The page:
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Breathing Techniques

By: Mike Watson - Updated: 6 May 2010 | comments*Discuss
 
Breathing Techniques Breathe Breath

There are innumerable variations of basic breathing techniques that can be used to help one better focus during meditation. At a base level it is worth considering the reasons that breathing exercises are intrinsic to many forms of meditation. Firstly a focus upon one’s breathing helps one to calm the mind. When you have cleared the mind of all thoughts, the breath is the single last thing that you will be aware of. This leads to our second consideration as, from a spiritual perspective, the breath is exemplary of the fact that we are connected to all beings: The breath we breathe is part of the world and universe around us. Therefore a focus upon that breath brings us to an awareness of our oneness with the source of all things. Finally, from a scientific perspective it is clear that breathing naturally and in a relaxed manner is intrinsic to good health. The breath is our life source and channelling it correctly will lead to an improvement in our physical and mental wellbeing as it contributes to the steady flow of blood around our body.

The notion that breathing should be allowed to occur of its own accord seems somehow alien. Accordingly, it is common for people to deliberately breathe hard and fast in line with the intense pace at which they live. Breathing thus reflects our stressful lifestyle, and vice versa.

Generally if we do not observe our breathing it becomes too fast and shallow as a result of living our lives under constant pressure. The build up of this stress will in turn contribute to poor breathing as stress further triggers fast and shallow breathing in preparation for intense physical activity. It seems that in a Western society we live under the belief that everything must be achieved at the price of intense exertion.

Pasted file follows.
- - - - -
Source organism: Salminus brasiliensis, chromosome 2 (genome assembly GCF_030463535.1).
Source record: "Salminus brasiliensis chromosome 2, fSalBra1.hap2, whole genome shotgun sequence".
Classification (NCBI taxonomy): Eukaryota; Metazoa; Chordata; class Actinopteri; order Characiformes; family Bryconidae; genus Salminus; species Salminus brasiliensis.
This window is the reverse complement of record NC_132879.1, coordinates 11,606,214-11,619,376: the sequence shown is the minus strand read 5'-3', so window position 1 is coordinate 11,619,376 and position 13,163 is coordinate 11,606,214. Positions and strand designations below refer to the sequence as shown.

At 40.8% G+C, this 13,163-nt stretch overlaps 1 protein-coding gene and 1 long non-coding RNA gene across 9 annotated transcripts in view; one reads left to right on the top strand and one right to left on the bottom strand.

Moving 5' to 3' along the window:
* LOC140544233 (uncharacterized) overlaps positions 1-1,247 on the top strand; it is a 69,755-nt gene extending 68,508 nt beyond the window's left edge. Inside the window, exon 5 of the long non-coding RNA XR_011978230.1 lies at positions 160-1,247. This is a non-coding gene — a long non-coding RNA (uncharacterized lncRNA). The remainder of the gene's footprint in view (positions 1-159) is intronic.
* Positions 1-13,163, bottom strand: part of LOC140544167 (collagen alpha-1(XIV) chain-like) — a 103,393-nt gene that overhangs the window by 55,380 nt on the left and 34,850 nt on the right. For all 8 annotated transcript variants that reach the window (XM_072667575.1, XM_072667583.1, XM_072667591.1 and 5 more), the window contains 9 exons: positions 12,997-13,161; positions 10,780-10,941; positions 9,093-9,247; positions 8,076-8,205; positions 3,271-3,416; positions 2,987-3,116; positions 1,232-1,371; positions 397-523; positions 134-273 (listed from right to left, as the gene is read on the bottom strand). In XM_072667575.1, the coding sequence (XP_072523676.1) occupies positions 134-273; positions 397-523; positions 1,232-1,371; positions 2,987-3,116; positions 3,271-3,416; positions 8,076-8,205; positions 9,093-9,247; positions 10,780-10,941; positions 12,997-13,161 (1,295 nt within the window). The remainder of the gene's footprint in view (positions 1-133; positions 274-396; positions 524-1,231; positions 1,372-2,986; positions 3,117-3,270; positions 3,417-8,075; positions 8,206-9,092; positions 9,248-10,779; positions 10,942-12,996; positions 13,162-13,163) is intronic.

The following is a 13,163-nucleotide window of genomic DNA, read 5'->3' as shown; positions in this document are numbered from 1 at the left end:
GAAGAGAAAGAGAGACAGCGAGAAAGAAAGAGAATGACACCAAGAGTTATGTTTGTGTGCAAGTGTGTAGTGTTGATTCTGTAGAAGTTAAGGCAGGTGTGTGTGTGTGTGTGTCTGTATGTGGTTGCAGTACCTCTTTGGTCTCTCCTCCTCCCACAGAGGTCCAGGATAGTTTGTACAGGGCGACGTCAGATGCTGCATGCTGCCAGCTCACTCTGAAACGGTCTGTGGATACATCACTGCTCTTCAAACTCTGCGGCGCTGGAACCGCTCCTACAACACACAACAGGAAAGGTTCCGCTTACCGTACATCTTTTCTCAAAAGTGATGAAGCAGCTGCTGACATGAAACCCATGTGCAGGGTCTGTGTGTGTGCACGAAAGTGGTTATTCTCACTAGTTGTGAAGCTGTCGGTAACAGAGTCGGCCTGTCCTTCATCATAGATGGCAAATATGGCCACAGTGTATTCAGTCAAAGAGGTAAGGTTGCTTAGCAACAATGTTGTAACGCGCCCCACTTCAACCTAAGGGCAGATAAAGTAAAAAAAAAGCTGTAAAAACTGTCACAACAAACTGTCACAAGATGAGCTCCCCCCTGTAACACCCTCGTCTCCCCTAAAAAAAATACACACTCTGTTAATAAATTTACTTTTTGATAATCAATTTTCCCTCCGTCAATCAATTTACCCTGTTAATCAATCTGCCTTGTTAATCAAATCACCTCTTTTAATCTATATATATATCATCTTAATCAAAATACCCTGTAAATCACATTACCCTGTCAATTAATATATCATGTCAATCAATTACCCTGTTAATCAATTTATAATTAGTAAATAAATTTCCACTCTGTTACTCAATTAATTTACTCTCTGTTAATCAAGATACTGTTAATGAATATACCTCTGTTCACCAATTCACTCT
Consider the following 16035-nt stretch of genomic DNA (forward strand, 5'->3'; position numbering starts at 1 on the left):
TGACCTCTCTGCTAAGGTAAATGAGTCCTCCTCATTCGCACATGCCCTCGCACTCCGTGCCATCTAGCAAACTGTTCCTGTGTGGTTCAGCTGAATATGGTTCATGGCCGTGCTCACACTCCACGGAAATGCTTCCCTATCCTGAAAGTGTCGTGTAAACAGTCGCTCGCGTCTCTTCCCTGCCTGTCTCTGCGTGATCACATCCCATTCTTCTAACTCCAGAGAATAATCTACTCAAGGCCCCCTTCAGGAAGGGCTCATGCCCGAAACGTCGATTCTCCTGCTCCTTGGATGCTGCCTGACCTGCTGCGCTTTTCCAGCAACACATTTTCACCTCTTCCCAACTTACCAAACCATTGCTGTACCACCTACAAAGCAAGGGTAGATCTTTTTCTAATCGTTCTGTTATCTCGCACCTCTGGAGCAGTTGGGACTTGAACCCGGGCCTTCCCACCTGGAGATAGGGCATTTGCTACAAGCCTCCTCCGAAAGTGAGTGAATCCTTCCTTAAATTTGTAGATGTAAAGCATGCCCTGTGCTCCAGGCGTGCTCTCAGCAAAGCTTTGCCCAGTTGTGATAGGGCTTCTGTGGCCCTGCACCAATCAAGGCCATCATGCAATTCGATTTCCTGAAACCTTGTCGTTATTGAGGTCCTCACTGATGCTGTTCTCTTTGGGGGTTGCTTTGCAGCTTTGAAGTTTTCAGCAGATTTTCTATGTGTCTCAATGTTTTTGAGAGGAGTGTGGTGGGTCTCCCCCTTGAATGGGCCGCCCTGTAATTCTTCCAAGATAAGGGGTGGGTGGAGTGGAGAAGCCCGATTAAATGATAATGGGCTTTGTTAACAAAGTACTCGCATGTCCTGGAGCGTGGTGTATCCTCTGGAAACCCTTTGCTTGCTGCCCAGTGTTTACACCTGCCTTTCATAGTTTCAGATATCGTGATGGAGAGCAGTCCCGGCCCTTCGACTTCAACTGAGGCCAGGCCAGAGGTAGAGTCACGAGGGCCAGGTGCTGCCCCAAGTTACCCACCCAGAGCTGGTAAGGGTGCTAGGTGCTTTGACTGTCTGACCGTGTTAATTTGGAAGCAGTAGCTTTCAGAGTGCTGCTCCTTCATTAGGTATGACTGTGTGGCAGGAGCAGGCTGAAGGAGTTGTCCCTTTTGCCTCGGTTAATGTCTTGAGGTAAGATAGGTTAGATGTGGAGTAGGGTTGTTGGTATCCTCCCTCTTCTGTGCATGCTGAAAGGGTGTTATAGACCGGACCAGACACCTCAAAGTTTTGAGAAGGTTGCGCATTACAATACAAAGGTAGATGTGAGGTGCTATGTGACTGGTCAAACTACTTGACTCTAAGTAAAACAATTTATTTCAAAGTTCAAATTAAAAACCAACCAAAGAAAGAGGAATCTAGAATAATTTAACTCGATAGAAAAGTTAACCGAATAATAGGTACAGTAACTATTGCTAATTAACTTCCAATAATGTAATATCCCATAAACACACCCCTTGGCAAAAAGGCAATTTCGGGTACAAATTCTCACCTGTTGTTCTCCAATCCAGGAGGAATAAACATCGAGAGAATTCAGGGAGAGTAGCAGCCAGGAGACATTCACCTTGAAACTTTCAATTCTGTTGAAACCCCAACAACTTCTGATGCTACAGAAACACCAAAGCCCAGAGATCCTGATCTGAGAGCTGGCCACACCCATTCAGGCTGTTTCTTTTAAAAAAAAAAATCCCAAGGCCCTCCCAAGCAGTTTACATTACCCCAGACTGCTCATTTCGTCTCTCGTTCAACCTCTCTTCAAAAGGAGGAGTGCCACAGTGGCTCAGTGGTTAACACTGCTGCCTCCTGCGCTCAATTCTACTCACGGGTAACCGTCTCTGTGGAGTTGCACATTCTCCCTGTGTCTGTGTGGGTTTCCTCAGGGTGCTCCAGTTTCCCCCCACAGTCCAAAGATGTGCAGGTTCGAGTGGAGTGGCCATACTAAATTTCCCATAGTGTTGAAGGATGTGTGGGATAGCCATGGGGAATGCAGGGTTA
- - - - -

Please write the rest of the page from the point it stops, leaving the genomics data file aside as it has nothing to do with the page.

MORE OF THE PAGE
Practicing Awareness of Breathing

Sitting upright with legs crossed, in a chair, or laying down with your weight balanced evenly, it is possible to maintain an awareness of your breathing simply by counting your breaths. Here are two simple ways of doing this:

Laying down, do not force or observe your breath, but merely clear your mind over a period of several minutes, focusing upon the movement of your belly. Over time you will notice that your stomach will begin to rise and fall of its own accord as your breath takes its course. Focusing now upon this breath, but without engaging with it directly, will enable you to come to an awareness of natural breathing. You will be able to feel your breath rise from a point just below your navel to a point just behind your forehead, with no concerted effort from yourself. Your breath, you will note, is like a perpetual momentum pump - it moves constantly of its own accord, and much more deeply and slowly than if you were to directly control it!If in direct need of controlling your breathing, due to intense stress, simply find a place to sit comfortably with your weight evenly balanced and exhale deeply. Allow your inhalation to occur naturally and then slowly recite the word ‘Breath - ing’, saying the word ‘Breathe,’ when you exhale, and ‘ing,’ when you inhale. Repeat this about ten times so that you can redirect your breathing and slowly recover your calm before continuing with your day. If you cannot find a suitable place to sit then simply conduct this exercise as best you can in the most appropriate place that you can find.

By conducting exercises such as these you will be able to come to a principle understanding of the fact that breathing is not something that you do, but something that just ‘happens’. In light of this it is possible to appreciate that all other aspects of life are best enjoyed not as a result of doing, but in accord with the natural progression of your own body and mind in conjunction with the world around you.

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